A public hearing meant to address a local school district’s decision to not renew a teaching contract was cancelled after the teacher submitted her resignation instead.
The Sioux County School Board unanimously accepted Elizabeth de’Medici’s resignation last week during a special meeting. She started as the district’s seventh and eighth grade teacher last fall, but was removed from the classroom March 1 and informed of the district’s intent to not renew her contract prior to the statutory deadline of April 15.
Sioux County Schools require all probationary teachers to be evaluated once each semester, with deficiencies in their teaching methods noted. They must also be given time to improve, said Superintendent Dr. Brett Gies.
“If the improvements aren’t met, then we take appropriate action,” he said.
Once a notice of non-renewal is issued, teachers can either submit a letter of resignation or request a public hearing. de’Medici requested the hearing before the full school board, but one day before it was scheduled to take place agreed to submit her letter of resignation in exchange for 15 minutes to address the board.
She told the board she was impressed by the students at Sioux County Public Schools, and had hoped to continue teaching in the district.
“But I was found not to be a good fit,” she said. de’Medici said she believed there were issues that should have been addressed differently by the district’s administration, citing concerns over a lack of “curriculum guides.”
“Without a curriculum guide a teacher is pretty much left to do with what they think is right,” she said.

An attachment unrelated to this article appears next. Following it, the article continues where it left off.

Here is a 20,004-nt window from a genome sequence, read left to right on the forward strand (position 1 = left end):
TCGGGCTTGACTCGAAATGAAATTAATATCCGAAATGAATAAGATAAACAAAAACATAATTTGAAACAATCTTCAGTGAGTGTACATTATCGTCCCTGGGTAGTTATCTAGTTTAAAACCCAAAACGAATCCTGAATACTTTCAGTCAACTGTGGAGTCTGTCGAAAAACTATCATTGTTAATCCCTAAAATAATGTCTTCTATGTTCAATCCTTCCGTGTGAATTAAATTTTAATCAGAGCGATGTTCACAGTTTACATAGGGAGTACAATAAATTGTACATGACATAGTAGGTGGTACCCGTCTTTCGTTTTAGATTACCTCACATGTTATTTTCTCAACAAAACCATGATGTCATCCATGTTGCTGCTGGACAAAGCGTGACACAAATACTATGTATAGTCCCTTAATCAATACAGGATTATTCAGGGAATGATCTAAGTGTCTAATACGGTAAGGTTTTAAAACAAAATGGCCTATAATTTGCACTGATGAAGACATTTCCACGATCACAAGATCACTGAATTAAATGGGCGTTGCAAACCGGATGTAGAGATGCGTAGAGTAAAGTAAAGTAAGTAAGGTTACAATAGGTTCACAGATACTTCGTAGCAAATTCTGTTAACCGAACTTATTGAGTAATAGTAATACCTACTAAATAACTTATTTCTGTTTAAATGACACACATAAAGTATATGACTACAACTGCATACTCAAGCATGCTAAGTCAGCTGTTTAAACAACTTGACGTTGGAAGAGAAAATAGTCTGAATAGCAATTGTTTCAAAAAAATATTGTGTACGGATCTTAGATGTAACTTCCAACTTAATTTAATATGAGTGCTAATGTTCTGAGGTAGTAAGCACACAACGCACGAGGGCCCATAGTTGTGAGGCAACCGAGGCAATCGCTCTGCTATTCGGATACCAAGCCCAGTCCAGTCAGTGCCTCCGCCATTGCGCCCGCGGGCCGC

Smaller districts like Sioux County, however, often don’t have curriculum guides as they exist in larger districts, Dr. Gies said after the meeting. Instead, the board adopts the Nebraska State Standards, and each teacher receives updates on the most critical standards within that list. Teachers then develop their lesson plans based on comparisons between the standards and the approved textbooks for their classrooms, Dr. Gies said.
de’Medici also alleged that she was treated differently than other teachers when she entered grades late, and upon leaving work after falling ill one day. She explained that she left work after getting sick during a brief break from a math curriculum review committee meeting. Upon seeing that the meeting, which included a video conference call with a vendor, was already in progress, she elected to leave the building without informing anyone rather than interrupt the meeting.
While district administration had the option to speak at last week’s board meeting, no one from the administration team did so. The district’s seventh and eighth grade classroom currently has a substitute teacher.